Not wanting or even needing to thrash Associated Students any further this week, I was without an idea for a column. So I went to the one place where I usually get most of my bright ideas – the bathroom. As I sat there on the typical low-grade toilet you find in every Isla Vista household, I realized that the answer was right under my nose.
Most people have plenty of gaps in their schedules and live close enough that they can save their bathroom trip for their residence. But sometimes you drink too much Naked Juice, Red Bull or beer between classes that a trip to the restroom is unavoidable. This entire week I’ve gone to many of the buildings on campus to see what they had to offer in terms of tile and porcelain. The range of construction and overall functionality between the restrooms pleasantly surprised me. You’ll have to forgive me if I only talk about the male restrooms.
Going for a quick wiz may not seem to require that much thought, but many of us guys require certain conditions like at least a separation of one urinal between each user. In this case it’s best to stay away from the restroom in the Arts Building. This restroom is constructed in such a way that the first thing a person sees upon entering is a side view of the urinals. The door also has an irritating tendency to remain open. With no wall separating the sinks and urinals, I suggest using the stalls unless you want passersby to get a glimpse of you draining the lizard. The Music Building on the other hand is better designed with its urinals perpendicularly arranged in relation to the entrance. However, the downside comes from the urinals themselves, which look like haphazard toilets. They are set relatively higher and filled with more water, making splash back more likely to occur.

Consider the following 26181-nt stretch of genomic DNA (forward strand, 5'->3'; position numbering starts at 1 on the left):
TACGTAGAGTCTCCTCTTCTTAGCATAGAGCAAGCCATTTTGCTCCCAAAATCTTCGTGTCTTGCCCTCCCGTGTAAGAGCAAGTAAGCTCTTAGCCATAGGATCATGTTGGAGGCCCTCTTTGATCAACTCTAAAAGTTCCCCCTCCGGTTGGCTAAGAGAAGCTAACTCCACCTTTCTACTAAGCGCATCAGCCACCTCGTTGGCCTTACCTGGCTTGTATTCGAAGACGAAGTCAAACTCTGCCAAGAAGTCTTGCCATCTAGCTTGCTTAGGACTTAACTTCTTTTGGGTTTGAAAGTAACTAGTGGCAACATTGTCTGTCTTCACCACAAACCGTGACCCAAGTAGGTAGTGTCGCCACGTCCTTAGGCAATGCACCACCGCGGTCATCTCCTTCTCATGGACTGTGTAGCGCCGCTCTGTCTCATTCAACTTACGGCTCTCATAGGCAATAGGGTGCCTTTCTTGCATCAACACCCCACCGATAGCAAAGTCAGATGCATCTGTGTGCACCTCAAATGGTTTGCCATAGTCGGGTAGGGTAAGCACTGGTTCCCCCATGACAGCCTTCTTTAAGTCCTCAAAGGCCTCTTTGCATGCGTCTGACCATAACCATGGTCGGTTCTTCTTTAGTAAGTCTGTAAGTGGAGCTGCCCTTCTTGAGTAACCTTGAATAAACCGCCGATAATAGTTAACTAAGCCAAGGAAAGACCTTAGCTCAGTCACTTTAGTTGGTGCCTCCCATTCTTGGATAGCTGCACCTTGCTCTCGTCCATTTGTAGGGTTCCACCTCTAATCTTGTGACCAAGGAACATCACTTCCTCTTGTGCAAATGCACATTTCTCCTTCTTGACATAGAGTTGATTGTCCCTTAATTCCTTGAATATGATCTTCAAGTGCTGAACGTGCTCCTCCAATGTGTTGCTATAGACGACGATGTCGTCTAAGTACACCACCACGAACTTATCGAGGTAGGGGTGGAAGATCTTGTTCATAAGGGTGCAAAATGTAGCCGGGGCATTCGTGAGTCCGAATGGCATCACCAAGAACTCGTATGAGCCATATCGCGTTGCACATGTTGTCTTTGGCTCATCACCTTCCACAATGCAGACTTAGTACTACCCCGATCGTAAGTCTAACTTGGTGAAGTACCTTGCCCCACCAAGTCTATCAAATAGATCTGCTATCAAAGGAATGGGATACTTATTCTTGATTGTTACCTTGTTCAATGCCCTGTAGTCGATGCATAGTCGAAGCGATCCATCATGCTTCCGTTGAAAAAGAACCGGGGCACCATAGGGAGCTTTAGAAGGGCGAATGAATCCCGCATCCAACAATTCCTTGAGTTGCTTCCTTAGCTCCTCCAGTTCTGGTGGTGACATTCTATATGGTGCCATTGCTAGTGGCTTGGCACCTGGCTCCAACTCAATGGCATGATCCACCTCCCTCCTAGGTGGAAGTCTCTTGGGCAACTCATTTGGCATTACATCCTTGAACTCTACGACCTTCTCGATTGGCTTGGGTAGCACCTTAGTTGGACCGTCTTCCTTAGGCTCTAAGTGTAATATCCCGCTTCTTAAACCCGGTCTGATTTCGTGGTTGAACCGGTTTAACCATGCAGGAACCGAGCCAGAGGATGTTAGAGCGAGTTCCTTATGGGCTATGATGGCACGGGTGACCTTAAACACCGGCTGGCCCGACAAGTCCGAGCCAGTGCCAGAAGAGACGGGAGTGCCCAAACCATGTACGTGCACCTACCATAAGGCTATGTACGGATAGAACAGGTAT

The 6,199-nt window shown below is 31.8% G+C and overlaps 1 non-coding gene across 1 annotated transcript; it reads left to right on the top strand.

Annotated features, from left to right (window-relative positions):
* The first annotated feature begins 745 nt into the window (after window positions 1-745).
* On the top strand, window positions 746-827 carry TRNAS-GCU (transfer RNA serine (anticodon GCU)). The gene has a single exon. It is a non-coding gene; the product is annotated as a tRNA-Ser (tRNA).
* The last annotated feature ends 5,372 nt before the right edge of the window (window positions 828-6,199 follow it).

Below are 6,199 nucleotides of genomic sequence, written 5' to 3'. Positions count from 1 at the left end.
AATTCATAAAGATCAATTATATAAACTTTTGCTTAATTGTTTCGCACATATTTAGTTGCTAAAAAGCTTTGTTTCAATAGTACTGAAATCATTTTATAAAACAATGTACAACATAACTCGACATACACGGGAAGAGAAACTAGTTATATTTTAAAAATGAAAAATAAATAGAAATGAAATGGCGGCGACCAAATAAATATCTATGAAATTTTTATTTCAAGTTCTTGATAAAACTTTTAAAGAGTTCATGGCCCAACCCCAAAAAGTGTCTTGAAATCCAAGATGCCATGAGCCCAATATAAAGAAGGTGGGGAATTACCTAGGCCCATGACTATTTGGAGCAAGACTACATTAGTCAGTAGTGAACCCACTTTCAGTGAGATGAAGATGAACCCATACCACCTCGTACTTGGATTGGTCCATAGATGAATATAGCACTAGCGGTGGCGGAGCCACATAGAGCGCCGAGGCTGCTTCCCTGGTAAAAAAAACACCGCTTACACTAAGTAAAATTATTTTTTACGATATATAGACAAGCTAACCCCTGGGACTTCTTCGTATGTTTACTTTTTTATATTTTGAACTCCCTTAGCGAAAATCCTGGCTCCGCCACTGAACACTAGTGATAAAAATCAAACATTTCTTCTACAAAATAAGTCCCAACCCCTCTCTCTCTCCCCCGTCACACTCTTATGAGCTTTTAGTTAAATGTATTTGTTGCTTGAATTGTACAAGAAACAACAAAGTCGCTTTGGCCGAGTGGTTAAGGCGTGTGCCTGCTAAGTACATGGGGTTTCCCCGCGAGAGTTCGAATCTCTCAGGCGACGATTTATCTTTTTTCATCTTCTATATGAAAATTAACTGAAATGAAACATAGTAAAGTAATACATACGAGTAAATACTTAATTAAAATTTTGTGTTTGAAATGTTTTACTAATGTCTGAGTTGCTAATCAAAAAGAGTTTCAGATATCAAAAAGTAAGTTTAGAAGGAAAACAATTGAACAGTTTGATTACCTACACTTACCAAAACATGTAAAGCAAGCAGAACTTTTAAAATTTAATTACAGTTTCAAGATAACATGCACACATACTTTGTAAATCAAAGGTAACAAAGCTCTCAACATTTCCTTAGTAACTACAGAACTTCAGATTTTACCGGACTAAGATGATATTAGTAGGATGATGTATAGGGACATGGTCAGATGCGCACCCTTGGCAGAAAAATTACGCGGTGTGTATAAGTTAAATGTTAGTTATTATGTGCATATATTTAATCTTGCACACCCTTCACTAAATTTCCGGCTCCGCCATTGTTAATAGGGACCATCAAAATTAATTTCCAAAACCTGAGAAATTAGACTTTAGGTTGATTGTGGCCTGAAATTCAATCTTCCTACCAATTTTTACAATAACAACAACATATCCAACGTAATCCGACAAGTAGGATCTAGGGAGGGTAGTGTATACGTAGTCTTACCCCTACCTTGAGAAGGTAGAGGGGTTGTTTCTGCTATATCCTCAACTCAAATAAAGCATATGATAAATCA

Sometimes eating from Panda Express may cause the need for a doozy of a two-zie and there’s not enough time to get back to your home bathroom. For this reason I will forever remain envious of the campus toilets. Their industrial strength flushes and wide seating blow every other toilet out of the water. If I ever have enough money, I’m going to make sure to install one of those babies in my house.
Location isn’t as much of a problem with stalls since they are the same in every restroom I’ve been to. I suggest staying away from ones in Girvetz for a number of reasons. These restrooms get a lot of traffic from the classrooms within the building and from around the Arbor. At any given moment you’ll come across students, professors and random campus visitors. For some reason the glory holes in the stalls haven’t been repaired. It has also been used as a set location for several student films due to its roomy and well-lit design. There’s no reason to use Girvetz unless it’s an emergency.
I applaud the maintenance staff for doing a better job cleaning up graffiti than in previous years. However, I do miss the days of reading the pretentious preaching on the stalls and the various responses to them. I can simulate the experience by bringing my laptop into the stall and reading the UCSB LiveJournal community. But as much as I enjoy seeing Livejournal user “excom” tear the other posters a new one, it just doesn’t feel the same. Past graffiti classics include the “grout” jokes written on the Davidson Library bathrooms’ grout such as “The Grouter Limits,” “Grout Expectations” and “Oscar the Grout.” Additionally, I.V, Theater’s bathroom featured this amazing dialogue between two artists:
Artist #1: “I fucked your mom last night.”
Artist #2: “Dad, you’re drunk. Please go home.”
There are general trends that can be gleaned from my research. The fancier restrooms with waterless urinals and automated towel dispensers can be found in the newer buildings as well as around the UCen and Multicultural Center. If you want privacy, try using facilities on the higher floors of a building. Although fewer people use the restrooms while class is in session, the chances of coming across people having sex in a stall at this time are much higher, so be careful. Otherwise, I hope you enjoyed this shit.